Durham Castle, Palace Green, Durham, DH1 3RW – Visit Now
Opposite the cathedral is Durham Castle. It was constructed initially because of the dangerous conditions following the Norman Invasion. The Anglo-Saxon population of England were not pleased at the idea of being invaded by a small group of French-speaking Vikings and were doing their best to try to drive them out of England. This involved open revolt, murder and the deaths of three Earl’s of Northumbria – one of which Robert Cumin died in Durham after misjudging the willingness of the people of Durham to drive the Normans out, by burning down their own town. William the Conqueror decided to send a Bishop up to control the North East of England. Bishop Walcher was sent and built the castle, before he too was murdered by the population of Gateshead, on the River Tyne. This caused King William to order the first English genocide – the “Harrowing of the North”, where one quarter of the north’s population was thought to be killed and one tenth of England’s population died. From there on Durham was fortified as an administrative palace of the new Prince Bishops of Durham; powerful religious lords whose role was to protect the North of England on behalf of the king against rebellion and Scottish attack.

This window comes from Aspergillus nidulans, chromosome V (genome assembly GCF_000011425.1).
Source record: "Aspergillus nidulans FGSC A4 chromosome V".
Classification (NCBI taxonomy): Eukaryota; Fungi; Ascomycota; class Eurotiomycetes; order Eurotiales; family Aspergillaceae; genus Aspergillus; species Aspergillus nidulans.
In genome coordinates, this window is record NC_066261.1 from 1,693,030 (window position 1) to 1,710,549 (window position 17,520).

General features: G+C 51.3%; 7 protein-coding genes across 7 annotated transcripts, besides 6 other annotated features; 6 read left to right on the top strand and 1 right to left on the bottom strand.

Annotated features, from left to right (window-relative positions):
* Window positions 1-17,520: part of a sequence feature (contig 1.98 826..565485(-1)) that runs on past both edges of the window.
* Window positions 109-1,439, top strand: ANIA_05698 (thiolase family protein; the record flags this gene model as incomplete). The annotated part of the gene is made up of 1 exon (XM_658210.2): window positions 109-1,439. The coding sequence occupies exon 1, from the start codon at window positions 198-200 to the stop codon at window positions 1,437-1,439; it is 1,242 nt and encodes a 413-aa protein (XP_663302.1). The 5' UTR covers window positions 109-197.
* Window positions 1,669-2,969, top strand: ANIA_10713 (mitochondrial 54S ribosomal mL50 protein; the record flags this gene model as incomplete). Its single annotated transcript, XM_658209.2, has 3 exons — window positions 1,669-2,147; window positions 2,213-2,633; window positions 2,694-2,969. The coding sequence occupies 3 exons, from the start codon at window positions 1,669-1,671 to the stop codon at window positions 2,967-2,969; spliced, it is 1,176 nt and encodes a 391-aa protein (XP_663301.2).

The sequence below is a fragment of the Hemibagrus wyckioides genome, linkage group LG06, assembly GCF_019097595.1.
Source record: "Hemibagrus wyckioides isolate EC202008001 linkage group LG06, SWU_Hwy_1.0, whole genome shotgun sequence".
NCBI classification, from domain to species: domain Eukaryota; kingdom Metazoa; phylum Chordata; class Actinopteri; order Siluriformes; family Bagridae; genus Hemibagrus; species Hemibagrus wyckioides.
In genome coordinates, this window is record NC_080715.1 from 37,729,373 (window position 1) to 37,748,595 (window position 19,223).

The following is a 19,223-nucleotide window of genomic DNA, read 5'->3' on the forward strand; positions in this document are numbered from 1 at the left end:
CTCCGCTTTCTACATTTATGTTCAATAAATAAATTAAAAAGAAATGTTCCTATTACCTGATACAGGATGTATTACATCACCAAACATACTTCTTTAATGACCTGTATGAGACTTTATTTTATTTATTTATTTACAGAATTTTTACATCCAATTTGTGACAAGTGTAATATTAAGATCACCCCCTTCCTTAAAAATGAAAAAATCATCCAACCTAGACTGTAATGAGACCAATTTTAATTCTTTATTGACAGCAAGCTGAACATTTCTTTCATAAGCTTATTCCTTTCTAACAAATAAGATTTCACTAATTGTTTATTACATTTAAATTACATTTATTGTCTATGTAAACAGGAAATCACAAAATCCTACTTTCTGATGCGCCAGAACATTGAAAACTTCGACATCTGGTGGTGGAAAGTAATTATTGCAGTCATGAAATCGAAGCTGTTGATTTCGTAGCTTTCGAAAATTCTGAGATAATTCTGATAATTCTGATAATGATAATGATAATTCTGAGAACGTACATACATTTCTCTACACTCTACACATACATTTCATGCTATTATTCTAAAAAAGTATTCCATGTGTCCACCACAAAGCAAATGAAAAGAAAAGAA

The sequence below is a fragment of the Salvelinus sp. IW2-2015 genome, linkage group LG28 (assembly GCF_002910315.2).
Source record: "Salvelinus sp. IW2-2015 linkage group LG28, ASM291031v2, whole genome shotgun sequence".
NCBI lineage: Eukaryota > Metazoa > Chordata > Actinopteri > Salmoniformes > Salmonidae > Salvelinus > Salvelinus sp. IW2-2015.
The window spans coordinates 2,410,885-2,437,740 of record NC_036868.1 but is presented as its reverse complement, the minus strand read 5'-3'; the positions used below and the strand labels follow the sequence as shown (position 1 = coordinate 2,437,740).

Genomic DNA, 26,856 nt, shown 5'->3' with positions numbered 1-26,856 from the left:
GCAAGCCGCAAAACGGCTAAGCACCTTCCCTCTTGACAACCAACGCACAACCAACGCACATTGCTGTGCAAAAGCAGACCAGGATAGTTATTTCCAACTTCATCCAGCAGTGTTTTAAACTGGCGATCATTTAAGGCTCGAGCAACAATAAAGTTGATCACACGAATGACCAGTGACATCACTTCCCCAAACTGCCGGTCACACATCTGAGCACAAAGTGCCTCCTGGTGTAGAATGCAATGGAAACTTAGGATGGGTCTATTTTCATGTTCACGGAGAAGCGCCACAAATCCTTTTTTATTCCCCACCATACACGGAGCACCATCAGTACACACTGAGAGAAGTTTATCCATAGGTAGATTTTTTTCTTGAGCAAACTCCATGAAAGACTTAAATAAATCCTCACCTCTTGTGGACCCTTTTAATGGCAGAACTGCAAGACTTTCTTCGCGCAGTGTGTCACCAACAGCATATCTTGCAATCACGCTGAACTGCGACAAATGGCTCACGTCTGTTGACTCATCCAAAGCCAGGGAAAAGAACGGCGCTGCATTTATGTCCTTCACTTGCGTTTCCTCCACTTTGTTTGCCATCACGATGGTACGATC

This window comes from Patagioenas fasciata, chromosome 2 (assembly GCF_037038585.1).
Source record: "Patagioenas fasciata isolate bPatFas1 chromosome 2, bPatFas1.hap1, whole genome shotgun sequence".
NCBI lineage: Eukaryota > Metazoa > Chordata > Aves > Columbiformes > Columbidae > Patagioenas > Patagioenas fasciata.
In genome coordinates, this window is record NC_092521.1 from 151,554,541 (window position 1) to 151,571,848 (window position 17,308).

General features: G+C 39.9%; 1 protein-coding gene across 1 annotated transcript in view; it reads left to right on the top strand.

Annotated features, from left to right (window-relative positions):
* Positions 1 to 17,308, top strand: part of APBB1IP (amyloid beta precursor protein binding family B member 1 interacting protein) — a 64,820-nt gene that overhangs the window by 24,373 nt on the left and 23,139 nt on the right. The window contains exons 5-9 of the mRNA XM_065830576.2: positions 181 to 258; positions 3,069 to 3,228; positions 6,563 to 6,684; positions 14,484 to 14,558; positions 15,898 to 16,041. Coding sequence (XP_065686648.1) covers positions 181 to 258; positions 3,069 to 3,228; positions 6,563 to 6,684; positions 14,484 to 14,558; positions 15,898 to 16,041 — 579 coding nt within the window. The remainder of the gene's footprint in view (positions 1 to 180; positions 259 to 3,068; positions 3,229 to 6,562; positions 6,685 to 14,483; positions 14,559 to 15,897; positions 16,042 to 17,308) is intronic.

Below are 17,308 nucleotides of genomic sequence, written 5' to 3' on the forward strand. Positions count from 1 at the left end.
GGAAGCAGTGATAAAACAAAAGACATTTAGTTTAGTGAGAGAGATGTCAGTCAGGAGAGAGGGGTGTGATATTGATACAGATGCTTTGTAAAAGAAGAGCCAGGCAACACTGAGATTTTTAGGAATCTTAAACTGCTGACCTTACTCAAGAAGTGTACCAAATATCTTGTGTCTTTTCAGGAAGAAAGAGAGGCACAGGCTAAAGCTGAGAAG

In the early years Durham’s castle remained a fortress, but over time it was transformed into a palace as castles and fortresses were constructed to the North. Though the Bishops of Durham had a residence in Durham, they preferred Auckland Castle and so Durham Castle was often overlooked until 1832. In that year an act of parliament – the Great Reform Act – removed the secular powers from the Bishops of Durham. The Final Prince Bishop, Van Mildert, was aware this was going to occur and so he put a plan in place to create a University out of many of the buildings around the Cathedral that had formerly administered County Durham. As a result of this Durham Castle was refurbished and became student accommodation for the students at this new university. The castle is still accommodation to this day and while a lot of the building is from the 19th century, there is still a fantastic Norman chapel within the Castle that can be seen during a guided tour of the castle – bookable at the Durham World Heritage centre or online at Durham University’s website.